As a married couple, as parents and as people of faith, we are disappointed that Referendum 74, Washington’s marriage equality bill, has received enough signatures to be on November’s ballot.
As Catholic Christians, we’re even more distressed at the stance our state’s Catholic hierarchy is taking in efforts to deny equal rights to our gay and lesbian friends, colleagues and family members.
Between the two of us, we have 32 years of Catholic education. We both grew up in families influenced by generations of Catholic tradition, to the extent that we thought about becoming a priest and a nun. During our shared years at Gonzaga University, we were touched by many who lived their Catholic faith in a way that upheld the dignity of each human being and the unconditional love of an all-embracing Creator.
After we married, we became active in lay ministry. Our faith took on flesh and bone as we took part in activities associated with Catholic social teaching. For 20 years, we volunteered for the Spokane diocese marriage preparation program.
Both of us had friends in college and throughout our careers that we came to know and love – and learn were homosexuals. To us, this was another unique aspect of their personality, part of what made them who they were. It was like finding out that they were adopted, left-handed or going bald. Their identities as gay or lesbian did not affect our relationship with them or our belief that they also deserved the same things in life that mattered to us. Efforts to exclude them because of their difference from us, or single them out for mistreatment, have no place in our experience of what it means to be Catholic, Christian, or called to treat others as Jesus did.
We stand strongly for marriage equality, not in spite of our faith but because of it.
As a Catholic couple married for over 30 years, we recognize the impact of a supportive community and culture as we strive to live out a lifetime promise to love and care for each other. If responsible same-sex couples are willing to make a solemn vow of love and commitment to each other, we will not stand with those who wish to deny them this right. As partners who experience the same joys, conflicts and tough decisions that all committed couples do, it is difficult to understand how allowing gay and lesbian individuals to create healthy, monogamous and faithful marriages will do anything but strengthen our own marriage and our community.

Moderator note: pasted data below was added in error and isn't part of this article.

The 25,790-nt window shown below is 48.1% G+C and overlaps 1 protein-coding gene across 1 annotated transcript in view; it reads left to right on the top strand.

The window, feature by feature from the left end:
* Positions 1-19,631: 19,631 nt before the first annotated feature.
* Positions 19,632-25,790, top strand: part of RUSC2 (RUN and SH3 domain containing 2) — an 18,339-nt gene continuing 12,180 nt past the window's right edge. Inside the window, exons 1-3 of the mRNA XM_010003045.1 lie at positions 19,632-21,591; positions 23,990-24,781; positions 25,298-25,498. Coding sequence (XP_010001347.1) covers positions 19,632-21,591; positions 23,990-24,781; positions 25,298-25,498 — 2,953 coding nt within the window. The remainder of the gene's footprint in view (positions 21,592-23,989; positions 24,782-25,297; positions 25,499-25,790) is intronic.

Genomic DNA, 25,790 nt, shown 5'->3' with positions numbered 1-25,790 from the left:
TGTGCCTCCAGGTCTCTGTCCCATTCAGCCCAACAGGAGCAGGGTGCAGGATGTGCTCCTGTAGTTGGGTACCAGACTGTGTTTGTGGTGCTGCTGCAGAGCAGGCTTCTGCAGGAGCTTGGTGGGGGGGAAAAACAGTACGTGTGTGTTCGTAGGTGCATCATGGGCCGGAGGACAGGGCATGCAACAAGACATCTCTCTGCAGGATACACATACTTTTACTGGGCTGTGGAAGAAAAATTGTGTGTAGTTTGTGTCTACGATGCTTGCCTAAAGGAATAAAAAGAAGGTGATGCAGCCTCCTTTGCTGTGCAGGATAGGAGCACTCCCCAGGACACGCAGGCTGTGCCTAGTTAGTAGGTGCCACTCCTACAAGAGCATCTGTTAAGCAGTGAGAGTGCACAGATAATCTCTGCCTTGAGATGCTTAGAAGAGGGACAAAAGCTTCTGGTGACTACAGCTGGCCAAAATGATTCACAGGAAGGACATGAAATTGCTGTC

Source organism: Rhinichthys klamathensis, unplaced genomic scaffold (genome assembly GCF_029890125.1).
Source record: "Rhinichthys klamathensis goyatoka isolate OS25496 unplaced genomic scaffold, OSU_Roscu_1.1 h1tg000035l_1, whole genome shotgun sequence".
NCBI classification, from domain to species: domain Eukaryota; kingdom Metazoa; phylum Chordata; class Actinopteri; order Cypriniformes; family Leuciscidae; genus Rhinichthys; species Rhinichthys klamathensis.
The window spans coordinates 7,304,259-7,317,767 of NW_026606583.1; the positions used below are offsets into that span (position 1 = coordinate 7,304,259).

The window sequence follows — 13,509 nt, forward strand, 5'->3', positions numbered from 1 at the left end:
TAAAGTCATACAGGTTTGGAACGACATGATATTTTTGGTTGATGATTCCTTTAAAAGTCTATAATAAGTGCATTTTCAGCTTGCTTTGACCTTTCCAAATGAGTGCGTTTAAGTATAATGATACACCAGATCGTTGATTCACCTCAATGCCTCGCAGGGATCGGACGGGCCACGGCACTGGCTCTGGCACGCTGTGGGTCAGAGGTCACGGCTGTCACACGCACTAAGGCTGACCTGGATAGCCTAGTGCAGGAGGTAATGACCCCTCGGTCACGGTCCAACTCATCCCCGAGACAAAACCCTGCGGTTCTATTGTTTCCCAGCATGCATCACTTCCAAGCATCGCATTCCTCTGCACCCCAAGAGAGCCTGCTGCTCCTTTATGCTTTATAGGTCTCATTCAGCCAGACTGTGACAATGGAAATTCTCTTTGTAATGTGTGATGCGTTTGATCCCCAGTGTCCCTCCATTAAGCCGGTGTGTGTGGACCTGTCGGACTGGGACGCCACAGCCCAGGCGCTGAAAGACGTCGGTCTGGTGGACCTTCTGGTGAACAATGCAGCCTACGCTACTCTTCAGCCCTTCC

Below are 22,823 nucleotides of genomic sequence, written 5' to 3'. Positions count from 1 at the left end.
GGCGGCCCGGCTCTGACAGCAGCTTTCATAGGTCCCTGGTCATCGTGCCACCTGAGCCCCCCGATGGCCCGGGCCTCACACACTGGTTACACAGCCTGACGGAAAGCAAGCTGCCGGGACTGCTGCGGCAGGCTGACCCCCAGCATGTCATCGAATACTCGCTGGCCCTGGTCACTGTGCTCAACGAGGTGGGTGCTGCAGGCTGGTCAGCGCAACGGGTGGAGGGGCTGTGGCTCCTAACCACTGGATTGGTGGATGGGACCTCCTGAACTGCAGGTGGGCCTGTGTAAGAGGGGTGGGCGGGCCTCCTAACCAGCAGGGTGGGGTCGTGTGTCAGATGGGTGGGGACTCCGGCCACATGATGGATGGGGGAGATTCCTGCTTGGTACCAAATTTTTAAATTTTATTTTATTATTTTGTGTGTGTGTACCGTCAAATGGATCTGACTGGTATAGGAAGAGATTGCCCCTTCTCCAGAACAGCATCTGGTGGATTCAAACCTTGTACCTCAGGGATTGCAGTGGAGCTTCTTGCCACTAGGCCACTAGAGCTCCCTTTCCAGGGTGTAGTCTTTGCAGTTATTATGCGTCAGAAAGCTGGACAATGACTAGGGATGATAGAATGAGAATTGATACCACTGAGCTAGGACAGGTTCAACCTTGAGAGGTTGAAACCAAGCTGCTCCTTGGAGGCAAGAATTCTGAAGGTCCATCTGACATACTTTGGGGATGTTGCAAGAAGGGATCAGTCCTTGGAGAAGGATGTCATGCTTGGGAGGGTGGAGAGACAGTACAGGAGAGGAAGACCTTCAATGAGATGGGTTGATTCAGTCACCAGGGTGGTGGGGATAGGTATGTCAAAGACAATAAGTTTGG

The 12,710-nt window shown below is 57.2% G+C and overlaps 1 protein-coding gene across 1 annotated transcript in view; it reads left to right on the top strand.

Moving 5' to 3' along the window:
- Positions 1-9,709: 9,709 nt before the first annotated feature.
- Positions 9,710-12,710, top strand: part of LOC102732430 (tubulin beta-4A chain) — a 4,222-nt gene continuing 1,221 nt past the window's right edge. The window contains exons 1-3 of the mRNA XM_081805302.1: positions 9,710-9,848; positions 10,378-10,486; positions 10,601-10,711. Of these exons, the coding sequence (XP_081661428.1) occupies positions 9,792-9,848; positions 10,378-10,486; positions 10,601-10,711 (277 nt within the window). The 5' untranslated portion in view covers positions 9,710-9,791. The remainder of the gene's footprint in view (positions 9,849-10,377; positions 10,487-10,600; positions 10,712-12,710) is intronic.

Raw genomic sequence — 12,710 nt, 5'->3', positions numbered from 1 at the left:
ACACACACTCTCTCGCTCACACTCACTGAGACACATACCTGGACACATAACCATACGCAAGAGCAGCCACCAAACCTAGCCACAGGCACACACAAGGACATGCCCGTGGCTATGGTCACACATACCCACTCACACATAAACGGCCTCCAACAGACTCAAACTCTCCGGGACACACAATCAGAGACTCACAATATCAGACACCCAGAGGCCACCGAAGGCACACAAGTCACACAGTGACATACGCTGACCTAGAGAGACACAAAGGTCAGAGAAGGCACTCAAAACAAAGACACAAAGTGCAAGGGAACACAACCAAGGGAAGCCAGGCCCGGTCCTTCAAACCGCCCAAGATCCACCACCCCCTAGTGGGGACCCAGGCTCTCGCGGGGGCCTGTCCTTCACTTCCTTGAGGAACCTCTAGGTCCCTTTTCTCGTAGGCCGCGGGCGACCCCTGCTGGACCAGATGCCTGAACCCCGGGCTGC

Some in the Catholic community argue that this takes away religious freedom from churches. That is not honest. Washington’s law protects every church’s right to perform marriages according to its religious tradition. These protections ensure that every religion, every clergy member and every church will have the right to perform marriages according to its religious beliefs. We are distressed by the willingness of our Catholic hierarchy to join with those who would block the right of committed couples to ask for equal protection, including the freedom to marry in a civil ceremony in the eyes of the law. Their ongoing efforts to narrow the parameters that define what makes each of us good, moral, holy or loving people flies in the face of a God who, as Archbishop Desmond Tutu so eloquently stated at Gonzaga’s recent graduation, embraces “All. … All. … All.”
We are not alone in support of same-sex marriage. In fact, polls show consistently that the majority of American Catholics feel similarly about equal rights and freedom to marry. We support Catholics for Marriage Equality-WA, people from parishes around Washington who are raising a Catholic voice on this issue. Most importantly, join all of us in voting for Referendum 74 in November.